« Reply #2 on: November 30, 2015, 03:15:55 PM »
And here it is what was inside....



I'm not sliding anything around.  I don't want anything rubbing on anything or risk pins getting caught, so I'm just going to cut away the top layer and fold it back...



and then the second layer, to reveal ....



My ... new ... CPU.   Gulp.

At least it says it's the CPU I was after.



(You might notice it has now become intimately acquainted with an anti-static bag.)

*Brum6y*

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Re: Budget computer upgrade - the eBay way
« Reply #3 on: November 30, 2015, 03:31:04 PM »
Amazingly, all the pins look perfect - but it wouldn't have taken a lot to have had a different outcome.  There was one small flake of plastic stuck on a couple of pins - but I carefully removed that.

The risk of static damage is far greater than it should have been - and I even raised that concern in a message to the seller, but I suppose I should have known better.  This is eBay, after all.

Now it comes to the installation ... with some trepidation.  I have no problems handling and installing CPUs with proper heatsinking - but this is the first one I will have dealt with that has a question mark over it.



See you on the other side.......

*Brum6y*

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Re: Budget computer upgrade - the eBay way
« Reply #4 on: December 01, 2015, 12:10:14 AM »
Well, I'm back and everything seems to be running OK.

Temperatures are a bit high, so it looks like a review of the cooling - but I was pretty much expecting it as the new CPU  does operate at higher power level.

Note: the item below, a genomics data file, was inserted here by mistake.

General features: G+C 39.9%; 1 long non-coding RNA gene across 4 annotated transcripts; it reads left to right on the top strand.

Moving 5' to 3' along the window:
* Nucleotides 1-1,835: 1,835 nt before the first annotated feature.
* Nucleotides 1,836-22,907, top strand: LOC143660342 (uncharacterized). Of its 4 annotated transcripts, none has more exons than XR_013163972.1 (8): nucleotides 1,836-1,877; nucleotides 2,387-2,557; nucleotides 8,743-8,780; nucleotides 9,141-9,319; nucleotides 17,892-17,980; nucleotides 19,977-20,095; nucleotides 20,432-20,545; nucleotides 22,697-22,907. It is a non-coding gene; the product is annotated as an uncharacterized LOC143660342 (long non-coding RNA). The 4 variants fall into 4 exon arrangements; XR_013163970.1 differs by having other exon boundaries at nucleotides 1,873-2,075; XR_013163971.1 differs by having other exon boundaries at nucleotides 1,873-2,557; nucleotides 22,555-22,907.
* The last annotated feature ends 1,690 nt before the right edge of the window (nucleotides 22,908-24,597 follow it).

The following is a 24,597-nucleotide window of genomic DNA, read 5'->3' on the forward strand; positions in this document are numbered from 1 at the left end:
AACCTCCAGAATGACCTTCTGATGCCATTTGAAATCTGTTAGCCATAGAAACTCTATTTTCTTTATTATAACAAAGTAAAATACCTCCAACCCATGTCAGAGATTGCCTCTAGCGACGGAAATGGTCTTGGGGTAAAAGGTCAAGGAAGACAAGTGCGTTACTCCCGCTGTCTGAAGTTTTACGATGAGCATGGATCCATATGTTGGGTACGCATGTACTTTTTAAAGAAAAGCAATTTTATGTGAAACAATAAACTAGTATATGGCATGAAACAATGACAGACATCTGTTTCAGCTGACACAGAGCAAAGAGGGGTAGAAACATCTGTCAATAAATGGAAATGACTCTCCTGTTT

Oh ... and for those that might have been champing at the bit to tell me to check for an updated BIOS - that was the first thing I did before any of the other steps ... and, yes, there was an update which was applied.

*CountessA*

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Re: Budget computer upgrade - the eBay way
« Reply #5 on: December 02, 2015, 02:06:15 PM »
Yes, Brumby, I was indeed champing at the bit to tell you precisely that.

I am now out-champed and I think it's probably time for champagne and champignons to celebrate the victory of chance over static damage.

And... welcome to Win7 (which I like very much).

"No man is an Iland, intire of it selfe; every man is ...a part of the maine; ...any mans death diminishes me, because I am involved in Mankinde"

*Brum6y*

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Re: Budget computer upgrade - the eBay way
« Reply #6 on: December 09, 2015, 03:41:33 PM »
Cooling review completed.

Actions taken:
- Changed case fan configuration from slightly convoluted to direct: In-Through-Out
- Added a 120mm case fan and replaced another (noisy) case fan - from spares I had laying around.
- Removed optical drive blanking panels from front of case for better air flow.  (Will dress that up with some open mesh later)
- Re-dressed internal cabling for better air flow.
- Replaced solid aluminium CPU heatsink and fan with heat pipe style ($29 at local computer shop).

I also made a more critical effort at dressing the cabling outside the case, especially around the air exhaust areas.  This wasn't too bad to begin with - but I thought that while I was making the effort, I'd go the extra mile (or 10 yards in this case).

It's a rather warm day here, but even so, temperatures are down by 18°C or so compared to before.  Much better.